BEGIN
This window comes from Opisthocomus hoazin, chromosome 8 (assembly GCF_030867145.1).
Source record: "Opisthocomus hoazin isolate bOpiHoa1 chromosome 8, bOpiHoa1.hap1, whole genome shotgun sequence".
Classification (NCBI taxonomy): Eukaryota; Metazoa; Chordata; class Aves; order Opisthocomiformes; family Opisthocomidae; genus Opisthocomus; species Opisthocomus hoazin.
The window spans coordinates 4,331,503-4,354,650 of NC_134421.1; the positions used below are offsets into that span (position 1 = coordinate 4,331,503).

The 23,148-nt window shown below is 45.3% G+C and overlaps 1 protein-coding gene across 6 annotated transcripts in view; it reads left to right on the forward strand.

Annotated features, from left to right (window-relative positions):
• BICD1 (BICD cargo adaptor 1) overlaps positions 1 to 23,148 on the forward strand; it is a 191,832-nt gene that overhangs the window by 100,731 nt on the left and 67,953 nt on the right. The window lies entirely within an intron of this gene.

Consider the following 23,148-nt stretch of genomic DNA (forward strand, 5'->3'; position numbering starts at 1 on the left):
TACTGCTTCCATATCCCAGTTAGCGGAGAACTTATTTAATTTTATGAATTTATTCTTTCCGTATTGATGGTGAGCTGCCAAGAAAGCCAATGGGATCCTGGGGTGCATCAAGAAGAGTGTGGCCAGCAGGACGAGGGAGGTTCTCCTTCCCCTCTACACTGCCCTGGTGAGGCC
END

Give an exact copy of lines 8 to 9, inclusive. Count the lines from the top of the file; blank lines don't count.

Consider the following 23,148-nt stretch of genomic DNA (forward strand, 5'->3'; position numbering starts at 1 on the left):
TACTGCTTCCATATCCCAGTTAGCGGAGAACTTATTTAATTTTATGAATTTATTCTTTCCGTATTGATGGTGAGCTGCCAAGAAAGCCAATGGGATCCTGGGGTGCATCAAGAAGAGTGTGGCCAGCAGGACGAGGGAGGTTCTCCTTCCCCTCTACACTGCCCTGGTGAGGCC